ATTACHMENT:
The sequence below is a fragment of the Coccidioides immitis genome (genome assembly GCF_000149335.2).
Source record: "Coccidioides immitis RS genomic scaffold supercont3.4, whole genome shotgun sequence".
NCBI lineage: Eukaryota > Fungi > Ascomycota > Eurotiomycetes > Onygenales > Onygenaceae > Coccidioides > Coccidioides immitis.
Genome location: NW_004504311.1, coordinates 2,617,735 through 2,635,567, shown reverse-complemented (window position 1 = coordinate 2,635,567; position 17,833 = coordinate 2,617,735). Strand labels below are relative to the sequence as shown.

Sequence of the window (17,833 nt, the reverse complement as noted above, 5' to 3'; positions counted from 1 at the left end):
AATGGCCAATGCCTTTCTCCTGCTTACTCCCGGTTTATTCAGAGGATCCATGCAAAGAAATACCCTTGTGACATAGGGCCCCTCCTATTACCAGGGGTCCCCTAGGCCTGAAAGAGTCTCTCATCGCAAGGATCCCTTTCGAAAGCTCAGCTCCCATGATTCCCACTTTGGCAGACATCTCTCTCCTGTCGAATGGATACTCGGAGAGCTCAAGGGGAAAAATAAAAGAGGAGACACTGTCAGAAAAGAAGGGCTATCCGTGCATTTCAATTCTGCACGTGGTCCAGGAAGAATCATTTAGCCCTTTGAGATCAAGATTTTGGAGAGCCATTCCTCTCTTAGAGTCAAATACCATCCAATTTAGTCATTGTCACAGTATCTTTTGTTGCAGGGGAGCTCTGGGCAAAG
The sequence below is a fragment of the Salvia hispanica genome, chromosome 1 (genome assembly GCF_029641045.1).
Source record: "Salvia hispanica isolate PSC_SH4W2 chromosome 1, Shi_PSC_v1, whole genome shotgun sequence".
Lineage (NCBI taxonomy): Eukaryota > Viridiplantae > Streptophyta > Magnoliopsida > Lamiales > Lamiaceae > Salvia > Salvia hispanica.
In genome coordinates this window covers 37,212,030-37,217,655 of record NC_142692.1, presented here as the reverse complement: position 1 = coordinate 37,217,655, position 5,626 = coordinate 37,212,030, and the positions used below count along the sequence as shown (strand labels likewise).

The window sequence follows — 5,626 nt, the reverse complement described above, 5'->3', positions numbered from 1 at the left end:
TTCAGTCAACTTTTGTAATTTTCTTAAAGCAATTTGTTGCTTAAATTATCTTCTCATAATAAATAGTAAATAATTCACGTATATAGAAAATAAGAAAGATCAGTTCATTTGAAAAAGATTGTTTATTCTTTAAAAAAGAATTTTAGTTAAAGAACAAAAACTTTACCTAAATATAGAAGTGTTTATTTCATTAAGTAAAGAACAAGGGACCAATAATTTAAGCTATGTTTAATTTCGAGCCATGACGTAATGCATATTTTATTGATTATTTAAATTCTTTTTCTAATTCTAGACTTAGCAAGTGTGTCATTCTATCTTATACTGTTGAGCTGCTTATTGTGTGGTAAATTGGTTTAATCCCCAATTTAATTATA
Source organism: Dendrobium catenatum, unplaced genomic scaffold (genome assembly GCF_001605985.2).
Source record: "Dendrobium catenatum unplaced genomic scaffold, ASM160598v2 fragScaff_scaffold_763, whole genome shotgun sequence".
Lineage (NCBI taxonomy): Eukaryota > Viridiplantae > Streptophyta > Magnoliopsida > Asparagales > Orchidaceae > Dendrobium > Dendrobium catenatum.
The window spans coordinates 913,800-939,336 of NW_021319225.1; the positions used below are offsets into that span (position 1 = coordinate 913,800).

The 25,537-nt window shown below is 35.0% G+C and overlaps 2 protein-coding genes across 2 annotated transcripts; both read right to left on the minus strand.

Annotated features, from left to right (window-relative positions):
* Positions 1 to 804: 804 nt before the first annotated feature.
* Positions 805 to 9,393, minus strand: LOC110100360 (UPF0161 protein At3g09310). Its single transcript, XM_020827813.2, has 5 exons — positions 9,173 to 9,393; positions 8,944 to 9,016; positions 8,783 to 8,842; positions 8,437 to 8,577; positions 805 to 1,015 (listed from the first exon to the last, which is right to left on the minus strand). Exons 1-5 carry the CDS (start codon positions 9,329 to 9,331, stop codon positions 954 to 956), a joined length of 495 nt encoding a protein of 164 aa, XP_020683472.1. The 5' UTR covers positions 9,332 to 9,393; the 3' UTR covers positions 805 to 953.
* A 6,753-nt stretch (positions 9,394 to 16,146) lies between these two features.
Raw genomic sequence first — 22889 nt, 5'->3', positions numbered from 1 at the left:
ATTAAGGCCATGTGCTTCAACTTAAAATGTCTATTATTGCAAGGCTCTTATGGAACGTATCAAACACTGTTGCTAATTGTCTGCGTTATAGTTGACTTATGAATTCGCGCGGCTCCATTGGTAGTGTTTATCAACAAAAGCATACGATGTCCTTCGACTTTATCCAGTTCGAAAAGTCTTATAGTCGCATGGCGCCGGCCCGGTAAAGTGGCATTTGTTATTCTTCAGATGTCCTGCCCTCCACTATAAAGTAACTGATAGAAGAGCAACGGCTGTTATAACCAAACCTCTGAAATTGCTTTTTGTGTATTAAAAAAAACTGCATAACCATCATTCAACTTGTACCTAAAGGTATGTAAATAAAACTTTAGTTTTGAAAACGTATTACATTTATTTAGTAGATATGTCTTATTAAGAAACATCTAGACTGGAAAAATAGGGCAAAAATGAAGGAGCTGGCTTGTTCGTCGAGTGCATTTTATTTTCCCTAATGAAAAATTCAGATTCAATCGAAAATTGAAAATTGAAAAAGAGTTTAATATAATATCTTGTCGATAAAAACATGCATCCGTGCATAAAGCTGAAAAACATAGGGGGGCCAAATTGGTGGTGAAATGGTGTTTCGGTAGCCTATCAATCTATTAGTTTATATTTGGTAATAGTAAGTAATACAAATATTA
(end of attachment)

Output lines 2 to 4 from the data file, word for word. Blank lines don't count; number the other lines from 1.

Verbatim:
Source record: "Coccidioides immitis RS genomic scaffold supercont3.4, whole genome shotgun sequence".
NCBI lineage: Eukaryota > Fungi > Ascomycota > Eurotiomycetes > Onygenales > Onygenaceae > Coccidioides > Coccidioides immitis.
Genome location: NW_004504311.1, coordinates 2,617,735 through 2,635,567, shown reverse-complemented (window position 1 = coordinate 2,635,567; position 17,833 = coordinate 2,617,735). Strand labels below are relative to the sequence as shown.